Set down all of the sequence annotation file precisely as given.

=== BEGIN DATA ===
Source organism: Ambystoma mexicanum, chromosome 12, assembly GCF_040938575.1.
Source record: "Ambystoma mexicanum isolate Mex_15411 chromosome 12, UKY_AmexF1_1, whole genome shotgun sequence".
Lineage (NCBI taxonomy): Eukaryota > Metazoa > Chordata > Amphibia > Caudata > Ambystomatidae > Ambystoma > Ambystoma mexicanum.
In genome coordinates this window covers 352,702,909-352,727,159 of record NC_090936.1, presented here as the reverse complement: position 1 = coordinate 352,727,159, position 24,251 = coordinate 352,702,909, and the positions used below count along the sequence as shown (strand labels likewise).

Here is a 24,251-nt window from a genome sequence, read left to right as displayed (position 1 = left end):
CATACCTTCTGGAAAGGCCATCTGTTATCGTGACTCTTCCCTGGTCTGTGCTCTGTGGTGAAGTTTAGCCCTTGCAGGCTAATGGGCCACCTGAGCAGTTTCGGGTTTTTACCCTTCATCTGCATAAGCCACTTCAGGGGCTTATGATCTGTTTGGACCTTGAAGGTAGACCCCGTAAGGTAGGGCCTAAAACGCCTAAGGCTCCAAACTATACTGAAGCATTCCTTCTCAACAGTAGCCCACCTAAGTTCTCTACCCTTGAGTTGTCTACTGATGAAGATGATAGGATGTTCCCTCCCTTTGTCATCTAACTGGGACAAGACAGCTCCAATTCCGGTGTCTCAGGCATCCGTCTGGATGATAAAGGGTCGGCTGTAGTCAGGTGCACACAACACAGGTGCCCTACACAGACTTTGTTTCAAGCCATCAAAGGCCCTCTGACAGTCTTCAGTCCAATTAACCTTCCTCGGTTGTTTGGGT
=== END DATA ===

Source organism: Ambystoma mexicanum, chromosome 12, assembly GCF_040938575.1.
Source record: "Ambystoma mexicanum isolate Mex_15411 chromosome 12, UKY_AmexF1_1, whole genome shotgun sequence".
Lineage (NCBI taxonomy): Eukaryota > Metazoa > Chordata > Amphibia > Caudata > Ambystomatidae > Ambystoma > Ambystoma mexicanum.
In genome coordinates this window covers 352,702,909-352,727,159 of record NC_090936.1, presented here as the reverse complement: position 1 = coordinate 352,727,159, position 24,251 = coordinate 352,702,909, and the positions used below count along the sequence as shown (strand labels likewise).

Here is a 24,251-nt window from a genome sequence, read left to right as displayed (position 1 = left end):
CATACCTTCTGGAAAGGCCATCTGTTATCGTGACTCTTCCCTGGTCTGTGCTCTGTGGTGAAGTTTAGCCCTTGCAGGCTAATGGGCCACCTGAGCAGTTTCGGGTTTTTACCCTTCATCTGCATAAGCCACTTCAGGGGCTTATGATCTGTTTGGACCTTGAAGGTAGACCCCGTAAGGTAGGGCCTAAAACGCCTAAGGCTCCAAACTATACTGAAGCATTCCTTCTCAACAGTAGCCCACCTAAGTTCTCTACCCTTGAGTTGTCTACTGATGAAGATGATAGGATGTTCCCTCCCTTTGTCATCTAACTGGGACAAGACAGCTCCAATTCCGGTGTCTCAGGCATCCGTCTGGATGATAAAGGGTCGGCTGTAGTCAGGTGCACACAACACAGGTGCCCTACACAGACTTTGTTTCAAGCCATCAAAGGCCCTCTGACAGTCTTCAGTCCAATTAACCTTCCTCGGTTGTTTGGGT